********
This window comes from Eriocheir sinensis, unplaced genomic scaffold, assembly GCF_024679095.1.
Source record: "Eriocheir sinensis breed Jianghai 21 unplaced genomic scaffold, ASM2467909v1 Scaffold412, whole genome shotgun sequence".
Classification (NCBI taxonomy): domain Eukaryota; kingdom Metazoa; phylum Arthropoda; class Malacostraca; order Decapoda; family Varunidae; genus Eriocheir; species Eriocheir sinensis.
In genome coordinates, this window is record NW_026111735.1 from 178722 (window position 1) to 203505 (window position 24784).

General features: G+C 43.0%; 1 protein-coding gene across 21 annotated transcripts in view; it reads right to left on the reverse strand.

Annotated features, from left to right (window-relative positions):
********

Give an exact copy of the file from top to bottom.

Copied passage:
This window comes from Eriocheir sinensis, unplaced genomic scaffold, assembly GCF_024679095.1.
Source record: "Eriocheir sinensis breed Jianghai 21 unplaced genomic scaffold, ASM2467909v1 Scaffold412, whole genome shotgun sequence".
Classification (NCBI taxonomy): domain Eukaryota; kingdom Metazoa; phylum Arthropoda; class Malacostraca; order Decapoda; family Varunidae; genus Eriocheir; species Eriocheir sinensis.
In genome coordinates, this window is record NW_026111735.1 from 178722 (window position 1) to 203505 (window position 24784).

General features: G+C 43.0%; 1 protein-coding gene across 21 annotated transcripts in view; it reads right to left on the reverse strand.

Annotated features, from left to right (window-relative positions):